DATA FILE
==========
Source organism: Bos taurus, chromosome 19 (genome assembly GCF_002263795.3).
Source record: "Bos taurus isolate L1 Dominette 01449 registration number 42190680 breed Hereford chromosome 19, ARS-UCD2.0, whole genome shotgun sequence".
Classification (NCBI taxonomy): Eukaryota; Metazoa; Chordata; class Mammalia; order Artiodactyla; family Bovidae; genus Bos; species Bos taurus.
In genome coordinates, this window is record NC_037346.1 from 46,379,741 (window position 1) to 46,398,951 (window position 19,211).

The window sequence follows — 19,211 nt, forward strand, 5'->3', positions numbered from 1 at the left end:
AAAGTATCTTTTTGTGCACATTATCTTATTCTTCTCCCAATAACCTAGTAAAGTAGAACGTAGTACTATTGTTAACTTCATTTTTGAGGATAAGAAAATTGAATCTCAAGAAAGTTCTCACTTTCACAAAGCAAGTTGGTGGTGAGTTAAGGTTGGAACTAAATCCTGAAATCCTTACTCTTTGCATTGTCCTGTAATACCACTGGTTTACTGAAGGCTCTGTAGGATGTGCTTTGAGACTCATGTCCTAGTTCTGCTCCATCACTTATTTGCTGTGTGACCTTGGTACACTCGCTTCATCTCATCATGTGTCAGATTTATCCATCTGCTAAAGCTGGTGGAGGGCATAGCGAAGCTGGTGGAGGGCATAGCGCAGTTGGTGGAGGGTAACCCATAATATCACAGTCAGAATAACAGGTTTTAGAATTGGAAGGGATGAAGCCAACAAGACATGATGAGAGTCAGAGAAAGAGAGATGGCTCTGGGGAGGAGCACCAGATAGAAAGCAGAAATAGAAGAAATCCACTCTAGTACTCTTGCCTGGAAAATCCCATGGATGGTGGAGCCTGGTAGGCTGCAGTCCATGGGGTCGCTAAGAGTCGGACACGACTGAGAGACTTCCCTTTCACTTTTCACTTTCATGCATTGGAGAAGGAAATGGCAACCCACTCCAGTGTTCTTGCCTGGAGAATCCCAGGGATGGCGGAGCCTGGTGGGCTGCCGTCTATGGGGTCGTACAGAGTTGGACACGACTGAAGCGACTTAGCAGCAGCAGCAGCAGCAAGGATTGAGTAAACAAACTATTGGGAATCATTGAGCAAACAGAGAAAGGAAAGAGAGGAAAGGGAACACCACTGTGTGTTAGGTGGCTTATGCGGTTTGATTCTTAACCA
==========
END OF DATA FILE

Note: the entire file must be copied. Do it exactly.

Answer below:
Source organism: Bos taurus, chromosome 19 (genome assembly GCF_002263795.3).
Source record: "Bos taurus isolate L1 Dominette 01449 registration number 42190680 breed Hereford chromosome 19, ARS-UCD2.0, whole genome shotgun sequence".
Classification (NCBI taxonomy): Eukaryota; Metazoa; Chordata; class Mammalia; order Artiodactyla; family Bovidae; genus Bos; species Bos taurus.
In genome coordinates, this window is record NC_037346.1 from 46,379,741 (window position 1) to 46,398,951 (window position 19,211).

The window sequence follows — 19,211 nt, forward strand, 5'->3', positions numbered from 1 at the left end:
AAAGTATCTTTTTGTGCACATTATCTTATTCTTCTCCCAATAACCTAGTAAAGTAGAACGTAGTACTATTGTTAACTTCATTTTTGAGGATAAGAAAATTGAATCTCAAGAAAGTTCTCACTTTCACAAAGCAAGTTGGTGGTGAGTTAAGGTTGGAACTAAATCCTGAAATCCTTACTCTTTGCATTGTCCTGTAATACCACTGGTTTACTGAAGGCTCTGTAGGATGTGCTTTGAGACTCATGTCCTAGTTCTGCTCCATCACTTATTTGCTGTGTGACCTTGGTACACTCGCTTCATCTCATCATGTGTCAGATTTATCCATCTGCTAAAGCTGGTGGAGGGCATAGCGAAGCTGGTGGAGGGCATAGCGCAGTTGGTGGAGGGTAACCCATAATATCACAGTCAGAATAACAGGTTTTAGAATTGGAAGGGATGAAGCCAACAAGACATGATGAGAGTCAGAGAAAGAGAGATGGCTCTGGGGAGGAGCACCAGATAGAAAGCAGAAATAGAAGAAATCCACTCTAGTACTCTTGCCTGGAAAATCCCATGGATGGTGGAGCCTGGTAGGCTGCAGTCCATGGGGTCGCTAAGAGTCGGACACGACTGAGAGACTTCCCTTTCACTTTTCACTTTCATGCATTGGAGAAGGAAATGGCAACCCACTCCAGTGTTCTTGCCTGGAGAATCCCAGGGATGGCGGAGCCTGGTGGGCTGCCGTCTATGGGGTCGTACAGAGTTGGACACGACTGAAGCGACTTAGCAGCAGCAGCAGCAGCAAGGATTGAGTAAACAAACTATTGGGAATCATTGAGCAAACAGAGAAAGGAAAGAGAGGAAAGGGAACACCACTGTGTGTTAGGTGGCTTATGCGGTTTGATTCTTAACCA